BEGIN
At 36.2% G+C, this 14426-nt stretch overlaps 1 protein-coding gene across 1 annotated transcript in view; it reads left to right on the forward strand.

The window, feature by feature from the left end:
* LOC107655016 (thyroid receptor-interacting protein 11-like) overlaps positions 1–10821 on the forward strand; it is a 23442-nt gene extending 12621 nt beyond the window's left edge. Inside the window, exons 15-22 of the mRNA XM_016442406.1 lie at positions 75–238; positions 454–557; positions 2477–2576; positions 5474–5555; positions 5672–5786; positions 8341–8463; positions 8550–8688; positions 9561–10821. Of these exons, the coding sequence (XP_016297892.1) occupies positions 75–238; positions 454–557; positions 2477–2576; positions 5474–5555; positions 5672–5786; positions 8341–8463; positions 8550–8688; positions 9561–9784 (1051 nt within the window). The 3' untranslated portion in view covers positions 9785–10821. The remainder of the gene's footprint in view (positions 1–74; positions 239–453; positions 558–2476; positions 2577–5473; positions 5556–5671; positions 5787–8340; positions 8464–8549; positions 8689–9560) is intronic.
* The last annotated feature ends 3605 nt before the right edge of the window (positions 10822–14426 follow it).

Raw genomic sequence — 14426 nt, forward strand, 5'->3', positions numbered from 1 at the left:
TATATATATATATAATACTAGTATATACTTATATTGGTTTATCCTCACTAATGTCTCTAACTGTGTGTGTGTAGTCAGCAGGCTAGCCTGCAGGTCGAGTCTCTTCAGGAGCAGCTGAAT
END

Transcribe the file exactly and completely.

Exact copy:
At 36.2% G+C, this 14426-nt stretch overlaps 1 protein-coding gene across 1 annotated transcript in view; it reads left to right on the forward strand.

The window, feature by feature from the left end:
* LOC107655016 (thyroid receptor-interacting protein 11-like) overlaps positions 1–10821 on the forward strand; it is a 23442-nt gene extending 12621 nt beyond the window's left edge. Inside the window, exons 15-22 of the mRNA XM_016442406.1 lie at positions 75–238; positions 454–557; positions 2477–2576; positions 5474–5555; positions 5672–5786; positions 8341–8463; positions 8550–8688; positions 9561–10821. Of these exons, the coding sequence (XP_016297892.1) occupies positions 75–238; positions 454–557; positions 2477–2576; positions 5474–5555; positions 5672–5786; positions 8341–8463; positions 8550–8688; positions 9561–9784 (1051 nt within the window). The 3' untranslated portion in view covers positions 9785–10821. The remainder of the gene's footprint in view (positions 1–74; positions 239–453; positions 558–2476; positions 2577–5473; positions 5556–5671; positions 5787–8340; positions 8464–8549; positions 8689–9560) is intronic.
* The last annotated feature ends 3605 nt before the right edge of the window (positions 10822–14426 follow it).

Raw genomic sequence — 14426 nt, forward strand, 5'->3', positions numbered from 1 at the left:
TATATATATATATAATACTAGTATATACTTATATTGGTTTATCCTCACTAATGTCTCTAACTGTGTGTGTGTAGTCAGCAGGCTAGCCTGCAGGTCGAGTCTCTTCAGGAGCAGCTGAAT